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Google Buys Video Compression House

The volume of online video is of course galloping and Goggle owns YouTube

Google is buying On2 Technologies, an upstate New York video compression developer, for $106.5 million worth of common stock. On2 is going out at roughly 60 cents a share, a 57% premium over the 38 cents it was trading at before the announcement Wednesday.

On2 creates advanced video compression technologies that power the video in desktop and mobile applications and devices. Its customers include Adobe, Skype, Nokia, Infineon, Sun, Mediatek, Sony, Brightcove and Move Networks.

According to Google VP of product management Sundar Pichai, "Today video is an essential part of the web experience, and we believe high-quality video compression technology should be a part of the web platform. We are committed to innovation in video quality on the web, and we believe that On2's team and technology will help us further that goal."

He didn't say exactly why Google wants it.

The volume of online video is of course galloping and Goggle owns YouTube. On2's software also includes the widgetry for high-def video playback on mobile devices.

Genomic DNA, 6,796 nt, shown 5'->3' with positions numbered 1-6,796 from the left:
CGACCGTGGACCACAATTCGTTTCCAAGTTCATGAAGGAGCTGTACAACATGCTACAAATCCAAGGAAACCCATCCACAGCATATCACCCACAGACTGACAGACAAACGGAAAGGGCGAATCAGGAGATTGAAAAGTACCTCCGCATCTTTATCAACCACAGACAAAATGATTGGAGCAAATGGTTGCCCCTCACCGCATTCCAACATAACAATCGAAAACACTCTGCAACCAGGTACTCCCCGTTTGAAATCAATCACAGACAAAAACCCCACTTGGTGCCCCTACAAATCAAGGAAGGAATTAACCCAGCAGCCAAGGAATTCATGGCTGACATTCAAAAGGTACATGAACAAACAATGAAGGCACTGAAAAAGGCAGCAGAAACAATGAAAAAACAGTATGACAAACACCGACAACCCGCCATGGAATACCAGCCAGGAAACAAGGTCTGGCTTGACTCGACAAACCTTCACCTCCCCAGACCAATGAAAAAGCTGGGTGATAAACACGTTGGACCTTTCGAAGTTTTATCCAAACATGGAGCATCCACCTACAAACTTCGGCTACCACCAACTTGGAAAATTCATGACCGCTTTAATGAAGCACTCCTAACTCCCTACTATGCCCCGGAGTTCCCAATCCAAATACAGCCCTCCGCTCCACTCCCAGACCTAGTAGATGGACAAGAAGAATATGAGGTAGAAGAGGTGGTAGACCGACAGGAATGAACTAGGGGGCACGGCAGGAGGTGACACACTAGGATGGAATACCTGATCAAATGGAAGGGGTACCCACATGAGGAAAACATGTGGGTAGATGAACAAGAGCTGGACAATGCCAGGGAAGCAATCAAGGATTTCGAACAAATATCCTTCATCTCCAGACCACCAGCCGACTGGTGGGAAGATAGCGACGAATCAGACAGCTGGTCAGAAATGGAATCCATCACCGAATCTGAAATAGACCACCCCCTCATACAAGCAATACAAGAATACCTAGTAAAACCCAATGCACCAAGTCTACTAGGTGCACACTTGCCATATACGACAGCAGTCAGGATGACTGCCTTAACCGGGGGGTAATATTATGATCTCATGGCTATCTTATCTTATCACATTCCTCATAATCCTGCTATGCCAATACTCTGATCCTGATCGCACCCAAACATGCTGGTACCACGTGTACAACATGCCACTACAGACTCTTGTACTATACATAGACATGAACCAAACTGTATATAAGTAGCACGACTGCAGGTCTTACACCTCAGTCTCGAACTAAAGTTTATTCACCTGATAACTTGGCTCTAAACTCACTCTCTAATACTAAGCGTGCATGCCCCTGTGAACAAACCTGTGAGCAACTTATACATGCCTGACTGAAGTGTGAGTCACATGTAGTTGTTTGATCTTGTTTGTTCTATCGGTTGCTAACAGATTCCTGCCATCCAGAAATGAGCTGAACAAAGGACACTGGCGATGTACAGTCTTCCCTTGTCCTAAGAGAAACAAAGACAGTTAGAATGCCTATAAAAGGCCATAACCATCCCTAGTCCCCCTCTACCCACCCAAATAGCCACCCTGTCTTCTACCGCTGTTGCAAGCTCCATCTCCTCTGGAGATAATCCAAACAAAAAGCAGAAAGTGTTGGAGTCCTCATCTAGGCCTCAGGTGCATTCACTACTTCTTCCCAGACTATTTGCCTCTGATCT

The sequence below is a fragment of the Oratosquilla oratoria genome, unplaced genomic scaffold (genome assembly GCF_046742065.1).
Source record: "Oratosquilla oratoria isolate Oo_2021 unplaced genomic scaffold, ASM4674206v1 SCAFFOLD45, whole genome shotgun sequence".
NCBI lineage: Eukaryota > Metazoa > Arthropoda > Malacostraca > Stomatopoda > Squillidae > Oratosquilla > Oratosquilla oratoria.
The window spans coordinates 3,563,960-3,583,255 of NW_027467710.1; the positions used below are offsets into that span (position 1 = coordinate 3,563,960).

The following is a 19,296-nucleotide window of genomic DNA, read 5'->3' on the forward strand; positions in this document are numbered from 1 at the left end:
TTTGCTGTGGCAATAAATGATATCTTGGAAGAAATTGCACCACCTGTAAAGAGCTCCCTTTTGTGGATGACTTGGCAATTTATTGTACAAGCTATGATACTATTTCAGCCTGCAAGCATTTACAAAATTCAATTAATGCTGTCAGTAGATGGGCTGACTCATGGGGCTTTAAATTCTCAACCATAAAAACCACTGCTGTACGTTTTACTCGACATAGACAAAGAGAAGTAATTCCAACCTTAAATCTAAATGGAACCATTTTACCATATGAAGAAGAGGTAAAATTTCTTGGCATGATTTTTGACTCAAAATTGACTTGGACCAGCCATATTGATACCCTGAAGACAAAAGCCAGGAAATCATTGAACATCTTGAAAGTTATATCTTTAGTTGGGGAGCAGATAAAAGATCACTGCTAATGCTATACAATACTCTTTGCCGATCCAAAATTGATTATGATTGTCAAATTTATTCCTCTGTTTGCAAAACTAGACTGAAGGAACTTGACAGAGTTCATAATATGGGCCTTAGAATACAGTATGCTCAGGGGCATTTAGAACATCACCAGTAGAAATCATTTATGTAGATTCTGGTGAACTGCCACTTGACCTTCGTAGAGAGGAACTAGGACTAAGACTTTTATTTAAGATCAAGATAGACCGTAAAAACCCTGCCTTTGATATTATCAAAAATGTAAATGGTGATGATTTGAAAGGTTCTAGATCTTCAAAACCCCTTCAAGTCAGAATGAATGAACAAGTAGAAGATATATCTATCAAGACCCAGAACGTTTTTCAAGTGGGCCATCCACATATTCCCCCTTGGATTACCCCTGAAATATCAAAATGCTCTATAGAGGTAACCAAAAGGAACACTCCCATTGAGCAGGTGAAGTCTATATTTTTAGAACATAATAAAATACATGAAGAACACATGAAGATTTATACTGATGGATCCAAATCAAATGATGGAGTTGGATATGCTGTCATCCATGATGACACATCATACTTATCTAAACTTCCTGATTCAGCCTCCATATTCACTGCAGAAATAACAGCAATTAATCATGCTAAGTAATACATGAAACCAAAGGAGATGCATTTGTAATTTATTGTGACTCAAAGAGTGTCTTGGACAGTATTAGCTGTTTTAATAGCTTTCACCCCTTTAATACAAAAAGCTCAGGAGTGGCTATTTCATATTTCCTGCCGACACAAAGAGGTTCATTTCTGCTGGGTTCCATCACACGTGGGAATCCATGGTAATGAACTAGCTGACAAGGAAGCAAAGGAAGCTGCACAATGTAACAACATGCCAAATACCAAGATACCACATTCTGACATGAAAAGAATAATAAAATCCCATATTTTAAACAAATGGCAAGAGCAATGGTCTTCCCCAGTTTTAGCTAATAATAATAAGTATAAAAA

The little acquisition said its products would stay on the market during the transition. The deal is expected to close in the fourth quarter.

The company, scheduled to report its second quarter Thursday, has been cutting costs to husband cash. Revenues in the last quarter were down 10% to $4 million.

Tech Crunch remembers that the outfit had a market cap of over a billion dollar after going public in 1999 and in 2001open sourced its VP3 compression technology, now Theora, the widgetry being developed by the Xiph.Org Foundation as part of its Ogg project. Wikipedia says Theora competes with MPEG-4, WMV and other low-bitrate video compression schemes.

Tech Crunch and Silicon Alley Insider muse with the notion that Google might open source On2's VP7 and VP8 video codecs as alternatives to the proprietary H.264 codecs and, as Tech Crunch says, "use the VP8 codec for YouTube in HTML5 mode, basically forcing its many users to upgrade to HTML5-compliant browsers instead of using Flash formats."

More Stories By Maureen O'Gara

Maureen O'Gara the most read technology reporter for the past 20 years, is the Cloud Computing and Virtualization News Desk editor of SYS-CON Media. She is the publisher of famous "Billygrams" and the editor-in-chief of "Client/Server News" for more than a decade. One of the most respected technology reporters in the business, Maureen can be reached by email at maureen(at)sys-con.com or paperboy(at)g2news.com, and by phone at 516 759-7025. Twitter: @MaureenOGara

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